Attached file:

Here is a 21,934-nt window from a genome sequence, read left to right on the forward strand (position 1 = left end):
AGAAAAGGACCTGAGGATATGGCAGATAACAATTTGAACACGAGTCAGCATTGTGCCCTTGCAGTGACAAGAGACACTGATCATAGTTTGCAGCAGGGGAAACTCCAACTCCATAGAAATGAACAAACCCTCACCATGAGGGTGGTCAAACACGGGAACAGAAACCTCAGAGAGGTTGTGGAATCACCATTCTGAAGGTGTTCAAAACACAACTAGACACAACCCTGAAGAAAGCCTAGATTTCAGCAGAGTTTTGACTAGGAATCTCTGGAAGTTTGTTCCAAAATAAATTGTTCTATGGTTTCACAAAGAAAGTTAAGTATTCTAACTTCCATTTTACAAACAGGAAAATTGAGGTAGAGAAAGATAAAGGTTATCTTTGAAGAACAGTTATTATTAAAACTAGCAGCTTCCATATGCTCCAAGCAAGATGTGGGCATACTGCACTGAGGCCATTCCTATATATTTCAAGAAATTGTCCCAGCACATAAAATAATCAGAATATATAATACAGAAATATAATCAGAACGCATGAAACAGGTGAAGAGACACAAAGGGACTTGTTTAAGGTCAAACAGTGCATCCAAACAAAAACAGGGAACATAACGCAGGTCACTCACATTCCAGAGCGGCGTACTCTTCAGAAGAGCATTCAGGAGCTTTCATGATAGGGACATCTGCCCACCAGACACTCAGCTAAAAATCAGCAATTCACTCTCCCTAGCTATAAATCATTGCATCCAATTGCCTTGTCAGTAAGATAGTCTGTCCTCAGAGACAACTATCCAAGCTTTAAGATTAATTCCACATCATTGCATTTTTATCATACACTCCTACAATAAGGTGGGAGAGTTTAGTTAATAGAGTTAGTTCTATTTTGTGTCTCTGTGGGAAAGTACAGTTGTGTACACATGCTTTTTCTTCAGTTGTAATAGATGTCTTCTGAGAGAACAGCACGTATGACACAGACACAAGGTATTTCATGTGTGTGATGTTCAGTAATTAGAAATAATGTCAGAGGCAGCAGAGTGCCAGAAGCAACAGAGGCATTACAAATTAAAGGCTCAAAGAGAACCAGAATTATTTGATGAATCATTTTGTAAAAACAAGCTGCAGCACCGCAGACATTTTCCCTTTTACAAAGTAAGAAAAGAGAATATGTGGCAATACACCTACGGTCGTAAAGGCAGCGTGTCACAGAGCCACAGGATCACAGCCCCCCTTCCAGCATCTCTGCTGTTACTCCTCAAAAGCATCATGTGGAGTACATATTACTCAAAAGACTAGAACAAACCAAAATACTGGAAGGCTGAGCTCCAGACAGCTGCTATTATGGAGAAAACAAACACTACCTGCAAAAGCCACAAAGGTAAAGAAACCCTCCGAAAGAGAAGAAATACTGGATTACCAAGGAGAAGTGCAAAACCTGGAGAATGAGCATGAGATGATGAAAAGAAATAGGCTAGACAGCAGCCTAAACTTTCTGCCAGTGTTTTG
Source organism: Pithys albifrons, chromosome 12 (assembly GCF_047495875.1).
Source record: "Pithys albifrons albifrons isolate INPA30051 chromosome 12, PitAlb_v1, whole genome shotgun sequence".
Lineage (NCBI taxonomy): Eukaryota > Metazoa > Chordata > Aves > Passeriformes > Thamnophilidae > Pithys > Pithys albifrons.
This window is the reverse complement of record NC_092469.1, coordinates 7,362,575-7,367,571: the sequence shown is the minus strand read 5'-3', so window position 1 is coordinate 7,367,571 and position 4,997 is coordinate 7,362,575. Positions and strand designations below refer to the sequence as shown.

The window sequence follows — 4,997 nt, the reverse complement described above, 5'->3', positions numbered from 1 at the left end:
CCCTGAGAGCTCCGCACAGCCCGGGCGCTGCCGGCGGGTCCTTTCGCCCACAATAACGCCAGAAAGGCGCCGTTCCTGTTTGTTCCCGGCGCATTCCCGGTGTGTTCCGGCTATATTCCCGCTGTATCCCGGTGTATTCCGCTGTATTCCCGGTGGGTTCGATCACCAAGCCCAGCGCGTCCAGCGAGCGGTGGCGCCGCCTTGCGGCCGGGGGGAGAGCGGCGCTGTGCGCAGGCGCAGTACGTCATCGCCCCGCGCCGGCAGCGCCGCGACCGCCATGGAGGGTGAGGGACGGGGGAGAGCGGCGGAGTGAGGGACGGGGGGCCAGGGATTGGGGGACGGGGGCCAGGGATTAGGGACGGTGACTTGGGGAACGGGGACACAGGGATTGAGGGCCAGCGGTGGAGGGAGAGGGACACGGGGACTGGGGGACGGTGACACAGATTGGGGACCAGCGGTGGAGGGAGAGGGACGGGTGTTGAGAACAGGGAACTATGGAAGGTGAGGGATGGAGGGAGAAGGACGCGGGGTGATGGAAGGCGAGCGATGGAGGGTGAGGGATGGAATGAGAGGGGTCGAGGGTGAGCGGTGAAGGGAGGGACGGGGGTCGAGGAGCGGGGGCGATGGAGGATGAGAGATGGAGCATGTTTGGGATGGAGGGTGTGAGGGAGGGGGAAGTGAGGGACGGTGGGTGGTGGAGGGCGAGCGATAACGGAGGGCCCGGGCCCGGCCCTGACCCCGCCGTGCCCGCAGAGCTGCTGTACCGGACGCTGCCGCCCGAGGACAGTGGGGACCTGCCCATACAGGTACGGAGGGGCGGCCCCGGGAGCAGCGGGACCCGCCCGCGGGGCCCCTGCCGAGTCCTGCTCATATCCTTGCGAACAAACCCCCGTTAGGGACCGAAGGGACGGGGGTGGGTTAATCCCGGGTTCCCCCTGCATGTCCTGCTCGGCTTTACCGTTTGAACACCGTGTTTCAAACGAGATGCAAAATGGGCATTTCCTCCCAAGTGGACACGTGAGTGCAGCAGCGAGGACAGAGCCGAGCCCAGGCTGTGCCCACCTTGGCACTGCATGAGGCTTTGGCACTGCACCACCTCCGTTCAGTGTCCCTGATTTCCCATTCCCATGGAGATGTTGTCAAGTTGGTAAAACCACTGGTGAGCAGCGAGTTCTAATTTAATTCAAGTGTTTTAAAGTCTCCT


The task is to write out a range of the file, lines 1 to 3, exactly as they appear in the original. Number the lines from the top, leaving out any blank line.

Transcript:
Here is a 21,934-nt window from a genome sequence, read left to right on the forward strand (position 1 = left end):
AGAAAAGGACCTGAGGATATGGCAGATAACAATTTGAACACGAGTCAGCATTGTGCCCTTGCAGTGACAAGAGACACTGATCATAGTTTGCAGCAGGGGAAACTCCAACTCCATAGAAATGAACAAACCCTCACCATGAGGGTGGTCAAACACGGGAACAGAAACCTCAGAGAGGTTGTGGAATCACCATTCTGAAGGTGTTCAAAACACAACTAGACACAACCCTGAAGAAAGCCTAGATTTCAGCAGAGTTTTGACTAGGAATCTCTGGAAGTTTGTTCCAAAATAAATTGTTCTATGGTTTCACAAAGAAAGTTAAGTATTCTAACTTCCATTTTACAAACAGGAAAATTGAGGTAGAGAAAGATAAAGGTTATCTTTGAAGAACAGTTATTATTAAAACTAGCAGCTTCCATATGCTCCAAGCAAGATGTGGGCATACTGCACTGAGGCCATTCCTATATATTTCAAGAAATTGTCCCAGCACATAAAATAATCAGAATATATAATACAGAAATATAATCAGAACGCATGAAACAGGTGAAGAGACACAAAGGGACTTGTTTAAGGTCAAACAGTGCATCCAAACAAAAACAGGGAACATAACGCAGGTCACTCACATTCCAGAGCGGCGTACTCTTCAGAAGAGCATTCAGGAGCTTTCATGATAGGGACATCTGCCCACCAGACACTCAGCTAAAAATCAGCAATTCACTCTCCCTAGCTATAAATCATTGCATCCAATTGCCTTGTCAGTAAGATAGTCTGTCCTCAGAGACAACTATCCAAGCTTTAAGATTAATTCCACATCATTGCATTTTTATCATACACTCCTACAATAAGGTGGGAGAGTTTAGTTAATAGAGTTAGTTCTATTTTGTGTCTCTGTGGGAAAGTACAGTTGTGTACACATGCTTTTTCTTCAGTTGTAATAGATGTCTTCTGAGAGAACAGCACGTATGACACAGACACAAGGTATTTCATGTGTGTGATGTTCAGTAATTAGAAATAATGTCAGAGGCAGCAGAGTGCCAGAAGCAACAGAGGCATTACAAATTAAAGGCTCAAAGAGAACCAGAATTATTTGATGAATCATTTTGTAAAAACAAGCTGCAGCACCGCAGACATTTTCCCTTTTACAAAGTAAGAAAAGAGAATATGTGGCAATACACCTACGGTCGTAAAGGCAGCGTGTCACAGAGCCACAGGATCACAGCCCCCCTTCCAGCATCTCTGCTGTTACTCCTCAAAAGCATCATGTGGAGTACATATTACTCAAAAGACTAGAACAAACCAAAATACTGGAAGGCTGAGCTCCAGACAGCTGCTATTATGGAGAAAACAAACACTACCTGCAAAAGCCACAAAGGTAAAGAAACCCTCCGAAAGAGAAGAAATACTGGATTACCAAGGAGAAGTGCAAAACCTGGAGAATGAGCATGAGATGATGAAAAGAAATAGGCTAGACAGCAGCCTAAACTTTCTGCCAGTGTTTTG
Source organism: Pithys albifrons, chromosome 12 (assembly GCF_047495875.1).